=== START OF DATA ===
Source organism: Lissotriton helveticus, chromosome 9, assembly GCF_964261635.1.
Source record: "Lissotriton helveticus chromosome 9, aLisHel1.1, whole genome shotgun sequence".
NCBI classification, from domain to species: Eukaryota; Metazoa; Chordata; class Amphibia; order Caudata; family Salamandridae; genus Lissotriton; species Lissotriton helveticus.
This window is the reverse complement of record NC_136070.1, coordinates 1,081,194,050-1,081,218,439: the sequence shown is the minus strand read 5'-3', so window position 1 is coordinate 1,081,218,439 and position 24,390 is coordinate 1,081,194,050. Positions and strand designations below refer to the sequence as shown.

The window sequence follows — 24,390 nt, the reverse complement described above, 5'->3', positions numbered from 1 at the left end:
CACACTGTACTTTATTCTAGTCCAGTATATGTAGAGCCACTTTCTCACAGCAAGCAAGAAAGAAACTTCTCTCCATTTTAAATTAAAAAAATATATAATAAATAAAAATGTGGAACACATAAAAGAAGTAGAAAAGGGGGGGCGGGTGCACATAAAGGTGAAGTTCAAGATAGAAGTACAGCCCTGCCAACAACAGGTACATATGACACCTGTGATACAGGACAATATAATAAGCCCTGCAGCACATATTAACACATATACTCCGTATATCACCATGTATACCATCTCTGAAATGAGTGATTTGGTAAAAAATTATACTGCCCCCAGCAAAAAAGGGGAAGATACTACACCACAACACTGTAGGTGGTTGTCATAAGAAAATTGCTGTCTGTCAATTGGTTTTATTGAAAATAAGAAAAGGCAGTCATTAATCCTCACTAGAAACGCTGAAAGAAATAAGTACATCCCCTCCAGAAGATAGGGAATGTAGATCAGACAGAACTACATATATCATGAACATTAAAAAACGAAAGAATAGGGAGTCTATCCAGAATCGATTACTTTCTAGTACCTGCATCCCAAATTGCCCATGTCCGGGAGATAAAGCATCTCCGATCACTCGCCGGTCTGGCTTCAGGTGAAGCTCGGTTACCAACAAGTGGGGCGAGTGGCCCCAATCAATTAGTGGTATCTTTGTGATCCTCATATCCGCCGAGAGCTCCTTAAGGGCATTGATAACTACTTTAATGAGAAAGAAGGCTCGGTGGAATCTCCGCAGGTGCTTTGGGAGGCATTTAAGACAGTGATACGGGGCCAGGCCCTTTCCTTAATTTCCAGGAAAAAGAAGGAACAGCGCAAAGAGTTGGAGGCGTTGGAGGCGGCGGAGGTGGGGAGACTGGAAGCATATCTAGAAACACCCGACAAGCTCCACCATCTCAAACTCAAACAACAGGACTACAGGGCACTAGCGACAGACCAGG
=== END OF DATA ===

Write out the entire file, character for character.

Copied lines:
Source organism: Lissotriton helveticus, chromosome 9, assembly GCF_964261635.1.
Source record: "Lissotriton helveticus chromosome 9, aLisHel1.1, whole genome shotgun sequence".
NCBI classification, from domain to species: Eukaryota; Metazoa; Chordata; class Amphibia; order Caudata; family Salamandridae; genus Lissotriton; species Lissotriton helveticus.
This window is the reverse complement of record NC_136070.1, coordinates 1,081,194,050-1,081,218,439: the sequence shown is the minus strand read 5'-3', so window position 1 is coordinate 1,081,218,439 and position 24,390 is coordinate 1,081,194,050. Positions and strand designations below refer to the sequence as shown.

The window sequence follows — 24,390 nt, the reverse complement described above, 5'->3', positions numbered from 1 at the left end:
CACACTGTACTTTATTCTAGTCCAGTATATGTAGAGCCACTTTCTCACAGCAAGCAAGAAAGAAACTTCTCTCCATTTTAAATTAAAAAAATATATAATAAATAAAAATGTGGAACACATAAAAGAAGTAGAAAAGGGGGGGCGGGTGCACATAAAGGTGAAGTTCAAGATAGAAGTACAGCCCTGCCAACAACAGGTACATATGACACCTGTGATACAGGACAATATAATAAGCCCTGCAGCACATATTAACACATATACTCCGTATATCACCATGTATACCATCTCTGAAATGAGTGATTTGGTAAAAAATTATACTGCCCCCAGCAAAAAAGGGGAAGATACTACACCACAACACTGTAGGTGGTTGTCATAAGAAAATTGCTGTCTGTCAATTGGTTTTATTGAAAATAAGAAAAGGCAGTCATTAATCCTCACTAGAAACGCTGAAAGAAATAAGTACATCCCCTCCAGAAGATAGGGAATGTAGATCAGACAGAACTACATATATCATGAACATTAAAAAACGAAAGAATAGGGAGTCTATCCAGAATCGATTACTTTCTAGTACCTGCATCCCAAATTGCCCATGTCCGGGAGATAAAGCATCTCCGATCACTCGCCGGTCTGGCTTCAGGTGAAGCTCGGTTACCAACAAGTGGGGCGAGTGGCCCCAATCAATTAGTGGTATCTTTGTGATCCTCATATCCGCCGAGAGCTCCTTAAGGGCATTGATAACTACTTTAATGAGAAAGAAGGCTCGGTGGAATCTCCGCAGGTGCTTTGGGAGGCATTTAAGACAGTGATACGGGGCCAGGCCCTTTCCTTAATTTCCAGGAAAAAGAAGGAACAGCGCAAAGAGTTGGAGGCGTTGGAGGCGGCGGAGGTGGGGAGACTGGAAGCATATCTAGAAACACCCGACAAGCTCCACCATCTCAAACTCAAACAACAGGACTACAGGGCACTAGCGACAGACCAGG